You’ll get a package back in the mail with your approval letters and your passports. Now you need to fly to the UK on the travel date listed in your application, show the approval letter at the airport and then visit a pre-selected post office to pick up your residence permit card (called a BRP). The catch is that if you don’t show up when you say you will, they can fine you. So don’t put tentative travel plans in your visa application that you can’t actually arrange in time. Make sure to give them the exact dates when you will actually be traveling to the UK.
Congrats, you did it!
How much does it cost?
It cost me £1,708 to get the visa for myself (£456 for Stage 1, £152 for Stage 2 and a £1,100 healthcare surcharge). In addition, it cost an extra £1,708 for each additional person in my immediate family that would also be coming. So all in, it cost £5,124 for the three of us.
Basically, immigration is going to be expensive, so plan ahead for these costs. And keep in mind that this total doesn’t include incidental costs like Fedex charges to send in the applications and it doesn’t include the cost of actually getting to the UK. I also ended up paying about $900 in expedited processing fees because of a flight scheduling issue where I needed my passport back more quickly for a business trip, but that won’t apply to everyone.
Most of the fees are fixed, but the healthcare surcharge is pro-rated based on how long you want to stay in the UK. It’s less if you don’t want to stay the entire 5 years, but it seems crazy to me to go through the whole visa process and opt for less time to save a few hundred pounds. But I’ve also heard that the healthcare surcharge will be doubling in the near future, so it may be an additional £1,100 per person for a 5-year visa in the near future. In any case, it is still way less than most Americans pay for private health insurance, so you might actually save money in that area.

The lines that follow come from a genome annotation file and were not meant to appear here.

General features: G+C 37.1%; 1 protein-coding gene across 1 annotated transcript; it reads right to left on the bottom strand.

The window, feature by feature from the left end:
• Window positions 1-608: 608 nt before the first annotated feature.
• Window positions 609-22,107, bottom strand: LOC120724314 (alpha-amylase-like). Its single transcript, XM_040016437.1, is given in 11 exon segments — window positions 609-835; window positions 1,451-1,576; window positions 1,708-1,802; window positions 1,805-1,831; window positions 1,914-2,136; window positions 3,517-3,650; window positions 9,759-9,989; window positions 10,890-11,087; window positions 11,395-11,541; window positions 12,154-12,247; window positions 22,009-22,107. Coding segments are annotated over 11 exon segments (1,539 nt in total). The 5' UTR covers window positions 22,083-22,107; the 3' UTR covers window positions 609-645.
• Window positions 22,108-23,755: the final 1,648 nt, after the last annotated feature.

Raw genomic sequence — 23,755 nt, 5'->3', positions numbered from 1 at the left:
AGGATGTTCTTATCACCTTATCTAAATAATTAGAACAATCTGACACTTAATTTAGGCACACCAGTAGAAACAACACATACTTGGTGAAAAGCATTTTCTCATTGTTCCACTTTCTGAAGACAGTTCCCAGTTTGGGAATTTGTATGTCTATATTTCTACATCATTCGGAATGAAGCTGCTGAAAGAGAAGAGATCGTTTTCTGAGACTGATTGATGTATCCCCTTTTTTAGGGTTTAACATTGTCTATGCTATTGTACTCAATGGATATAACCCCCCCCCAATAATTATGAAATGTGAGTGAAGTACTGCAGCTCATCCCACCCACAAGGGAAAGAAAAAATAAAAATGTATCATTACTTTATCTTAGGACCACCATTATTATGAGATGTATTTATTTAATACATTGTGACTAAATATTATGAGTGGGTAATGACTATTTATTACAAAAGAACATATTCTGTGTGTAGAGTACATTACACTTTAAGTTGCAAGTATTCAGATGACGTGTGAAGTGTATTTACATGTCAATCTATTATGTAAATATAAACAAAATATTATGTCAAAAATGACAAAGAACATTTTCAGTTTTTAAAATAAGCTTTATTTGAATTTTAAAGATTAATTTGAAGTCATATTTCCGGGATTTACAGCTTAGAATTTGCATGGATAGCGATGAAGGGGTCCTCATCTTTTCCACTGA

How long does it take to get the visa?
It took me about three months to get the visa from start to finish (which is fast in the world of visas). That breaks down like this:
Prep: About a month to gather the required documentation and get recommendation letters.
Visa Stage 1: About a month waiting to be endorsed as an expert after applying.
Visa Stage 2: About two-four weeks to get approved for the visa itself after being endorsed. This is the step where you will be without your passport since you have to send it in to get stamped. You can pay extra here for faster processing which I did because I needed my passport back for another trip. But I don’t think it would have taken that much longer if I hadn’t paid.
Biometrics: About a week to get an appointment to get my biometric data collected and then about an hour to do it. They partner with US Immigration for this, so the nearest biometric collection office was only a few miles away.
Pick-up: After you are awarded the visa, you have to physically fly to a pre-arranged post office in the UK to collect your residence permit in person on the day it says on your acceptance letter. The actual process at the post office only took about five minutes and was painless.
Your own timing is going to vary. This is just what I experienced when I applied in Spring/Summer 2018.
If you feel like this visa is something you want to try, I hope this information was helpful and I hope it all works out for you! If you have questions about your own visa process, I’m not really qualified to help you but I’ve had a great experience reading and posting on Reddit in /r/ukvisa.
Cory Doctorow points out that this is a clever new attack vector:
Many open source projects attain a level of "maturity" where no one really needs any new features and there aren't a lot of new bugs being found, and the contributors to these projects dwindle, often to a single maintainer who is generally grateful for developers who take an interest in these older projects and offer to share the choresome, intermittent work of keeping the projects alive.
Ironically, these are often projects with millions of users, who trust them specifically because of their stolid, unexciting maturity.
This presents a scary social-engineering vector for malware: A malicious person volunteers to help maintain the project, makes some small, positive contributions, gets commit access to the project, and releases a malicious patch, infecting millions of users and apps.